Super bright flashlights are a reality even with rechargeable batteries which should be used in all gadgets to reduce the impact of regular lead batteries on the environment. It is time to adopt more energy efficient sources of fuel to save the planet.
Here are five advances that everyone must know about.
- Artificial photosynthesis
Clean liquid fuel is the need of the hour and scientists have developed a bionic leaf which with the help of catalysts from a cobalt-phosphorus alloy will be able to produce liquid fuel through artificial photosynthesis which incidentally is 10 times more efficient than that of an average plant.
- Solar thermophotovoltaics
The usual solar panels can currently absorb energy only from the visible light of the sunlight’s spectrum which is very limited. To overcome this drawback scientists are using nanotechnology to channelize the energy from the entire color spectrum which includes the invisible infrared and ultraviolet rays. The light is converted into heat energy and passed on only to be reconverted as light bands that photovoltaic cells in the solar panels can convert.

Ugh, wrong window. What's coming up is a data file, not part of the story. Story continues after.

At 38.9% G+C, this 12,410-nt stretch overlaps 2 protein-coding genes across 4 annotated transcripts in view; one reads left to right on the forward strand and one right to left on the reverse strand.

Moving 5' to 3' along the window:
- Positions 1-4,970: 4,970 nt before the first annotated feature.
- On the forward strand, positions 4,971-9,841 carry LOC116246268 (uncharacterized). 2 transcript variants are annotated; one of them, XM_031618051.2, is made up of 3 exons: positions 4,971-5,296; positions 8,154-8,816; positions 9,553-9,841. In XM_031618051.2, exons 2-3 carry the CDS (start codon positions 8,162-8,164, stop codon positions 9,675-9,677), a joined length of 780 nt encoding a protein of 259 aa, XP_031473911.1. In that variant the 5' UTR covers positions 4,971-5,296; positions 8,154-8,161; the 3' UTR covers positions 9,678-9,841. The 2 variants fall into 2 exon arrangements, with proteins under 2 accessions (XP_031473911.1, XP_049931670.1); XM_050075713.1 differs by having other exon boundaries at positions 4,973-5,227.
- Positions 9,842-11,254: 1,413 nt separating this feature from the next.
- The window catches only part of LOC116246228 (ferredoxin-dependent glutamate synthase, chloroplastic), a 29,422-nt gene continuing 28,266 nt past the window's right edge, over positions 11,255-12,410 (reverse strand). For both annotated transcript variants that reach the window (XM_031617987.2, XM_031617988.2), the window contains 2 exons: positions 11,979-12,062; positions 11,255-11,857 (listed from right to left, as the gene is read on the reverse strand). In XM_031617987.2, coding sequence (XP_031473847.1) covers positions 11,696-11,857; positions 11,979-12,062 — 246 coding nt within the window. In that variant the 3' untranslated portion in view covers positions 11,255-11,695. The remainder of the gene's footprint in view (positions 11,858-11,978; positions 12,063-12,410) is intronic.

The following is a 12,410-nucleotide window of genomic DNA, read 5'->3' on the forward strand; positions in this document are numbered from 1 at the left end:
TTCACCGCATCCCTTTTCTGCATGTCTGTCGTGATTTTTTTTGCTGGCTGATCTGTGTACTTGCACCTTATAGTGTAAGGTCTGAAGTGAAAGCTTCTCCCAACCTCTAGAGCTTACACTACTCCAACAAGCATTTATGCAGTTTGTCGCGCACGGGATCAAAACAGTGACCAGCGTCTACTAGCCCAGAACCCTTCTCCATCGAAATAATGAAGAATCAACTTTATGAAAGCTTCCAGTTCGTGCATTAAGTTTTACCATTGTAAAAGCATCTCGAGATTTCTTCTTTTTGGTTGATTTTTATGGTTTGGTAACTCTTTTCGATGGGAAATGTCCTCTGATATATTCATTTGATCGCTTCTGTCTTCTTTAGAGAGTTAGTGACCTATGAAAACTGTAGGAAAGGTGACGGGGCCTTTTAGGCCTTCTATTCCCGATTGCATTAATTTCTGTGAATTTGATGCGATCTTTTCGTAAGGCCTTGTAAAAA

- Perovskite solar cells
Cells that absorb solar energy usually degrade fast. Currently, perovskite solar cells are used to capture the sun’s light and convert to energy because they are easy to manufacture and are more effective than standard photovoltaics. Since their durability is a challenge, scientists are finding ways to overcome that. Once that happens the possibilities are plenty in the field.
- Carbon storage
Power generators are some of the biggest emitters of carbon dioxide and a major contributor to the carbon footprint. The latest technology has learned to capture carbon emission at the source and is experimenting burying it under the ocean and turning it to stone. While this is great for the atmosphere the implications are to be explored.
- Carbon dioxide to ethanol
By recycling the captured carbon dioxide into usable fuel we will kill two birds with one stone- solve fuel problem and that of global warming.